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Bretton Hall (Manhattan)

From Wikipedia, the free encyclopedia


Bretton Hall is a twelve-story residential building at 2350 Broadway spanning from West 85th to 86th Streets[1] on the Upper West Side[2] of Manhattan, New York City.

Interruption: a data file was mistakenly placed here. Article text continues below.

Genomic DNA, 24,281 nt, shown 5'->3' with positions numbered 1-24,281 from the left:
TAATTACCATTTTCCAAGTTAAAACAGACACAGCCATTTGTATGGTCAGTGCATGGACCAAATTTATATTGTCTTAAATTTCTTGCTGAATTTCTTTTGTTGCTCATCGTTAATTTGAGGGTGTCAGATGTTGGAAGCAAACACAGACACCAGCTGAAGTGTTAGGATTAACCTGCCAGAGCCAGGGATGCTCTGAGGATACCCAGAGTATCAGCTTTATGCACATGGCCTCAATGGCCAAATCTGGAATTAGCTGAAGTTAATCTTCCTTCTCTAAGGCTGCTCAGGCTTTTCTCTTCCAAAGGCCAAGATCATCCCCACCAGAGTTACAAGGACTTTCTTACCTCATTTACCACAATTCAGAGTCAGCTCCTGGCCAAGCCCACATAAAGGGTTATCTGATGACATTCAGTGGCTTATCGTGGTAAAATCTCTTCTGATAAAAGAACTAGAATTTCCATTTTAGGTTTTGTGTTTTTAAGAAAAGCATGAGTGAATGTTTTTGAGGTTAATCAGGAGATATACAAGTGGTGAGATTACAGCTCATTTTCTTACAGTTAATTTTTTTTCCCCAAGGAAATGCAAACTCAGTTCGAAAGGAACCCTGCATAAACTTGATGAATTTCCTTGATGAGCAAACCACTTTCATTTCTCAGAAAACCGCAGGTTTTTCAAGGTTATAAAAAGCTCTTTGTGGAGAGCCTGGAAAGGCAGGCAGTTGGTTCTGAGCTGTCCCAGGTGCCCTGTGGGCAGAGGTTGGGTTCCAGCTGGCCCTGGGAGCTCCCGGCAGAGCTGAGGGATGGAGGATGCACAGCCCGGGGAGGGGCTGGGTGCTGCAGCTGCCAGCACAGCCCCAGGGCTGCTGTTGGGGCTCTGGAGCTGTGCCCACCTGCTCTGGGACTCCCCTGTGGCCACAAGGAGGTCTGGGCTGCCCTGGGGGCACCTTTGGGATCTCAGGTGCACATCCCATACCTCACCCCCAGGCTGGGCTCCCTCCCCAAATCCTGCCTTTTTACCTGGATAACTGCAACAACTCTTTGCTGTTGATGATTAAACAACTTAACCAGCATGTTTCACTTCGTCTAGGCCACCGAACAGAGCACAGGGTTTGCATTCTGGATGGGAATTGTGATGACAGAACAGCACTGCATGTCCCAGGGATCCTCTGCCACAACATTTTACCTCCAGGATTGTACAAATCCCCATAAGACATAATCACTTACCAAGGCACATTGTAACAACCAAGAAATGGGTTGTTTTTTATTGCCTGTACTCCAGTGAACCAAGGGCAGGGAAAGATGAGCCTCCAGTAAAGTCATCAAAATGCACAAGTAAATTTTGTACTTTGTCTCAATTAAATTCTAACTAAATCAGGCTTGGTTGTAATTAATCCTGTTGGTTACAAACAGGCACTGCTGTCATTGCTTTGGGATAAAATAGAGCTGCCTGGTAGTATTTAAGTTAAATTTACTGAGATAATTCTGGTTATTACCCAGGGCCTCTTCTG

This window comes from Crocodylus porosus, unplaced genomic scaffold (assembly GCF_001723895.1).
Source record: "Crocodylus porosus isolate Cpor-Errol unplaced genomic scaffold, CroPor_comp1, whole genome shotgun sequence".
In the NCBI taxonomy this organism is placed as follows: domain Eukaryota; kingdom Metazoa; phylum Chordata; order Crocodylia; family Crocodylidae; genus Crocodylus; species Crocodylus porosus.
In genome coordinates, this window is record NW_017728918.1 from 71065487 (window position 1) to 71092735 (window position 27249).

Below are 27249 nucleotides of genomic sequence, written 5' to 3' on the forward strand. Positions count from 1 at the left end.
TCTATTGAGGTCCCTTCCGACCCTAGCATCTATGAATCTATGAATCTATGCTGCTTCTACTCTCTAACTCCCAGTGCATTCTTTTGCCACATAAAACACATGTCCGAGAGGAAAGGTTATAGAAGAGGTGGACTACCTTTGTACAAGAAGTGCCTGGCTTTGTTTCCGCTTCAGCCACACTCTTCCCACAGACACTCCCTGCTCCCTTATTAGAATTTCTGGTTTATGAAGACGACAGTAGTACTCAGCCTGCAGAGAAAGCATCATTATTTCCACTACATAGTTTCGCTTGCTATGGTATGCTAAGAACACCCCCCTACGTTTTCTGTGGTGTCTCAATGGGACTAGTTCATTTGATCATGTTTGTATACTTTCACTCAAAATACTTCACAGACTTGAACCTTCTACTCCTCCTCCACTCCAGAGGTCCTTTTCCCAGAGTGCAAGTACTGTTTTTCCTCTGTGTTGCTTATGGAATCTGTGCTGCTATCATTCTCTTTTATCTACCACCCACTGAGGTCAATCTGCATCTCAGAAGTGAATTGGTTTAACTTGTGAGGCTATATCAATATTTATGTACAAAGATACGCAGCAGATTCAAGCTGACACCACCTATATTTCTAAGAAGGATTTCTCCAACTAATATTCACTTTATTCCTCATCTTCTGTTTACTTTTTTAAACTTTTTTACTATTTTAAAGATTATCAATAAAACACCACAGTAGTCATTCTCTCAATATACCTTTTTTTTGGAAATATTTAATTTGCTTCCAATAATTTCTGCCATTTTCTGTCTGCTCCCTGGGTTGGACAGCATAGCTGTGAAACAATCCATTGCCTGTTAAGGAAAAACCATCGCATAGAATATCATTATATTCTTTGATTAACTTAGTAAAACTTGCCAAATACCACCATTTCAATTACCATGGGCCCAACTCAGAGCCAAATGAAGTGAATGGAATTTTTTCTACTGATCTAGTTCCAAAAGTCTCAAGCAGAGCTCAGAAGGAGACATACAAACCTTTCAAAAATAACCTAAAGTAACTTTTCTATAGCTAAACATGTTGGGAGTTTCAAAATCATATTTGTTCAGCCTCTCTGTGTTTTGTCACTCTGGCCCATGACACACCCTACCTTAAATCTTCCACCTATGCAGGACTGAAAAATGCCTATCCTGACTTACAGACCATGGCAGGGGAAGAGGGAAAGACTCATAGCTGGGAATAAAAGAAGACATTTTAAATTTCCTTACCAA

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  • Excerpt from Verdi's 'Falstaff' | Juilliard Fabio Luisi Vocal Arts Master Class